Why are Cloverbuds special?
Young people between 5 and 8 years of age experience 4-H in a non-competitive environment and build relationships.
When young people between the ages of 5 and 8 join the 4-H Program we call them Cloverbuds. This special name for 4-Her’s describes those under the traditional age of 9 and is a title they use with pride. The Cloverbud program offers youth ages 5 to 8 the opportunity to belong and experience a great number of adventures. For many of them they participate, not just attend, their first business meeting. Some will even help run the meeting depending on their club leadership structure. In 4-H, we value young people learning, by doing, and try to help them experience things first hand. Cloverbuds may have attended a meeting with a parent or older sibling but to have a say and a real vote, that is exciting for any 5 to 8 year old. According to Michigan State University Extension, youth may serve as junior officers being paired up with a teen officer who can help them learn the ropes of the position.
We suggest that Cloverbuds do not compete, but participate in events, activities and experiences that encourage skill development and cooperation. We recognize them with participation ribbons and prizes that are consistent. Children in this age group are typically very high energy, enjoy learning and need experiences that allow them to continue developing their skills. At this age we try to minimize the risk of failure and maximize the opportunities for success. This is developmentally appropriate for them and allows for their sense of self to be positive in nature. The goal of the Cloverbud program is to expose them to learning opportunities and experiences.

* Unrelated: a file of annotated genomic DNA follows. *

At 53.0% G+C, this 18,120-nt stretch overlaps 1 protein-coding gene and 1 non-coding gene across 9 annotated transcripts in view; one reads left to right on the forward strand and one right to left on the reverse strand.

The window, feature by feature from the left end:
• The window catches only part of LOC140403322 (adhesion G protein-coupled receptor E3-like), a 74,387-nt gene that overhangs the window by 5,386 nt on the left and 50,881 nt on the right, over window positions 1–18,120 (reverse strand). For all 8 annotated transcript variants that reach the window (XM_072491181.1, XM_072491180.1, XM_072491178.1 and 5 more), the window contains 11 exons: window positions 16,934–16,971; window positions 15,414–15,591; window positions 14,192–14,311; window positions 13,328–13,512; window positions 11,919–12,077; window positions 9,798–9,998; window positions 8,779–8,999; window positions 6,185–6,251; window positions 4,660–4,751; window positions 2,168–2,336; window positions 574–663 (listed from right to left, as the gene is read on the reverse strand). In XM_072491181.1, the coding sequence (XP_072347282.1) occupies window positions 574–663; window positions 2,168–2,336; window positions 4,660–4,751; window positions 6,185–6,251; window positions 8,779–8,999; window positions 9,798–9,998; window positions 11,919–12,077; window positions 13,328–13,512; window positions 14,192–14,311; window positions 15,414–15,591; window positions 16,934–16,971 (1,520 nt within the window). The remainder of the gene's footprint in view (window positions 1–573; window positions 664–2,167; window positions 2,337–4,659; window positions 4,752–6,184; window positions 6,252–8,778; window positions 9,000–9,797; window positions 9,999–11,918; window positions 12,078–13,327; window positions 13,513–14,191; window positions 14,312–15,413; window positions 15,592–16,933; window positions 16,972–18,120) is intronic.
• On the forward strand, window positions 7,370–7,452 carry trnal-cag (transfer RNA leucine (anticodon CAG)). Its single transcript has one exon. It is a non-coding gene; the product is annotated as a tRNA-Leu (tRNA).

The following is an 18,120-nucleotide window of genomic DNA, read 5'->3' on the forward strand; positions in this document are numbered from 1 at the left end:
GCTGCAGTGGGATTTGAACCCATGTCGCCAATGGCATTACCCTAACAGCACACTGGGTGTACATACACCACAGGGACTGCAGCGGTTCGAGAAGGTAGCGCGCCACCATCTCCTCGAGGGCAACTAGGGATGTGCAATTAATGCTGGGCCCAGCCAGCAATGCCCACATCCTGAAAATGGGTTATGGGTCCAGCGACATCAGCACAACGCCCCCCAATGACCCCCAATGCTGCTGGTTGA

Cloverbuds have the ability to participate in a number of non-livestock projects including some shooting sports. Youth ages 7 and 8 can participate in BB gun and basic archery at the discretion of a certified 4-H instructor; they must be under direct one-on-one supervision when involved in shooting sports.
Cloverbuds and animals can be a recipe for fun when we have set the stage for them to be successful and work to ensure their safety. Many times Cloverbuds use an animal of an older member; however they may have their own. Regardless they must have an adult or older youth with them when working with their animal to assure their safety. The specific guidelines for Cloverbud projects can be found on the MSU Extension website.
Whenever a project is considered for the Cloverbud audience we encourage you to think through the appropriateness of the activity, the skills necessary for them to be successful and what additional factors you need to consider to ensure a safe environment.
Did you find this article useful?